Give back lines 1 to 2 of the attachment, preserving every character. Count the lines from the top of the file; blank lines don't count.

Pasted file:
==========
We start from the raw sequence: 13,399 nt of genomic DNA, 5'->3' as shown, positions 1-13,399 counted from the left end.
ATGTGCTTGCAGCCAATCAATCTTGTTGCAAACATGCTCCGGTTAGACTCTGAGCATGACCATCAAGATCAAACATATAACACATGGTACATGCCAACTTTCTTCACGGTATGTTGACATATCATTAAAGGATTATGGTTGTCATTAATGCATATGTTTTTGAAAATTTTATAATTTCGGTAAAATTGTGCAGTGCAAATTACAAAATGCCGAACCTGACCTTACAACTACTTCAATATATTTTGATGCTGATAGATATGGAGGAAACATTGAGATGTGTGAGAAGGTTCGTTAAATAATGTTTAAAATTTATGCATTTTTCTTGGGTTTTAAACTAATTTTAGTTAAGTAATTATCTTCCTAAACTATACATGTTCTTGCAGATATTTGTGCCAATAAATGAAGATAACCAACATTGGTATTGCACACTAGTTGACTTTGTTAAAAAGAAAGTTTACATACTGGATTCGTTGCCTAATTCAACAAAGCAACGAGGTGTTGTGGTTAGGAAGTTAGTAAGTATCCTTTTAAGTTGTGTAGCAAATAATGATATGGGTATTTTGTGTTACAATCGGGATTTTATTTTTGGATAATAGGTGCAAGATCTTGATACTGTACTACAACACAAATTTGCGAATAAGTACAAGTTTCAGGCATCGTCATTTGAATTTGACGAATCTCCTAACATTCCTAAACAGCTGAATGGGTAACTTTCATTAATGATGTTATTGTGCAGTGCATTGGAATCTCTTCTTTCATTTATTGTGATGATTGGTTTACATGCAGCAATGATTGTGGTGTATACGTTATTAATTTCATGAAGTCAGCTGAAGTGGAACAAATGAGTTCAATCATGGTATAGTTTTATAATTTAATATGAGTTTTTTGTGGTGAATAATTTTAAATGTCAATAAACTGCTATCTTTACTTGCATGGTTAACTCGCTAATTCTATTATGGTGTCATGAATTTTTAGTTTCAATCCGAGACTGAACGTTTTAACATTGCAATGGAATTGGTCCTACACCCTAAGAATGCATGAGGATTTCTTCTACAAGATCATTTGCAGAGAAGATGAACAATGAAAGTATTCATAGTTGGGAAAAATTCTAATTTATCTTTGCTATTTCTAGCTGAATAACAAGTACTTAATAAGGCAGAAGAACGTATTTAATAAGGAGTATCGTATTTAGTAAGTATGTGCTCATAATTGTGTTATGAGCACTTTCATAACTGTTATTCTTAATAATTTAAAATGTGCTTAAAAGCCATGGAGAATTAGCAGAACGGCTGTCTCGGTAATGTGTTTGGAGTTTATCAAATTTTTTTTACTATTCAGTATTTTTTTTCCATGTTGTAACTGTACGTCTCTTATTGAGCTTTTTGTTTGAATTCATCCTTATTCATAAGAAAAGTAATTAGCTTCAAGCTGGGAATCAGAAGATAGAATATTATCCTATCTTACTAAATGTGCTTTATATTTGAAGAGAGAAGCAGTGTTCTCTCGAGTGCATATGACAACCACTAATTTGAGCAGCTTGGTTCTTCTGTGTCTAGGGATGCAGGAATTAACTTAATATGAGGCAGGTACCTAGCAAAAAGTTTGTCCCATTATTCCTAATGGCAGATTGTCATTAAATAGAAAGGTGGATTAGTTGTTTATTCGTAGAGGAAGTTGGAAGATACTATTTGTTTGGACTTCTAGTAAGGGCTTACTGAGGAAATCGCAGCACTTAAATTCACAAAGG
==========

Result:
We start from the raw sequence: 13,399 nt of genomic DNA, 5'->3' as shown, positions 1-13,399 counted from the left end.
ATGTGCTTGCAGCCAATCAATCTTGTTGCAAACATGCTCCGGTTAGACTCTGAGCATGACCATCAAGATCAAACATATAACACATGGTACATGCCAACTTTCTTCACGGTATGTTGACATATCATTAAAGGATTATGGTTGTCATTAATGCATATGTTTTTGAAAATTTTATAATTTCGGTAAAATTGTGCAGTGCAAATTACAAAATGCCGAACCTGACCTTACAACTACTTCAATATATTTTGATGCTGATAGATATGGAGGAAACATTGAGATGTGTGAGAAGGTTCGTTAAATAATGTTTAAAATTTATGCATTTTTCTTGGGTTTTAAACTAATTTTAGTTAAGTAATTATCTTCCTAAACTATACATGTTCTTGCAGATATTTGTGCCAATAAATGAAGATAACCAACATTGGTATTGCACACTAGTTGACTTTGTTAAAAAGAAAGTTTACATACTGGATTCGTTGCCTAATTCAACAAAGCAACGAGGTGTTGTGGTTAGGAAGTTAGTAAGTATCCTTTTAAGTTGTGTAGCAAATAATGATATGGGTATTTTGTGTTACAATCGGGATTTTATTTTTGGATAATAGGTGCAAGATCTTGATACTGTACTACAACACAAATTTGCGAATAAGTACAAGTTTCAGGCATCGTCATTTGAATTTGACGAATCTCCTAACATTCCTAAACAGCTGAATGGGTAACTTTCATTAATGATGTTATTGTGCAGTGCATTGGAATCTCTTCTTTCATTTATTGTGATGATTGGTTTACATGCAGCAATGATTGTGGTGTATACGTTATTAATTTCATGAAGTCAGCTGAAGTGGAACAAATGAGTTCAATCATGGTATAGTTTTATAATTTAATATGAGTTTTTTGTGGTGAATAATTTTAAATGTCAATAAACTGCTATCTTTACTTGCATGGTTAACTCGCTAATTCTATTATGGTGTCATGAATTTTTAGTTTCAATCCGAGACTGAACGTTTTAACATTGCAATGGAATTGGTCCTACACCCTAAGAATGCATGAGGATTTCTTCTACAAGATCATTTGCAGAGAAGATGAACAATGAAAGTATTCATAGTTGGGAAAAATTCTAATTTATCTTTGCTATTTCTAGCTGAATAACAAGTACTTAATAAGGCAGAAGAACGTATTTAATAAGGAGTATCGTATTTAGTAAGTATGTGCTCATAATTGTGTTATGAGCACTTTCATAACTGTTATTCTTAATAATTTAAAATGTGCTTAAAAGCCATGGAGAATTAGCAGAACGGCTGTCTCGGTAATGTGTTTGGAGTTTATCAAATTTTTTTTACTATTCAGTATTTTTTTTCCATGTTGTAACTGTACGTCTCTTATTGAGCTTTTTGTTTGAATTCATCCTTATTCATAAGAAAAGTAATTAGCTTCAAGCTGGGAATCAGAAGATAGAATATTATCCTATCTTACTAAATGTGCTTTATATTTGAAGAGAGAAGCAGTGTTCTCTCGAGTGCATATGACAACCACTAATTTGAGCAGCTTGGTTCTTCTGTGTCTAGGGATGCAGGAATTAACTTAATATGAGGCAGGTACCTAGCAAAAAGTTTGTCCCATTATTCCTAATGGCAGATTGTCATTAAATAGAAAGGTGGATTAGTTGTTTATTCGTAGAGGAAGTTGGAAGATACTATTTGTTTGGACTTCTAGTAAGGGCTTACTGAGGAAATCGCAGCACTTAAATTCACAAAGG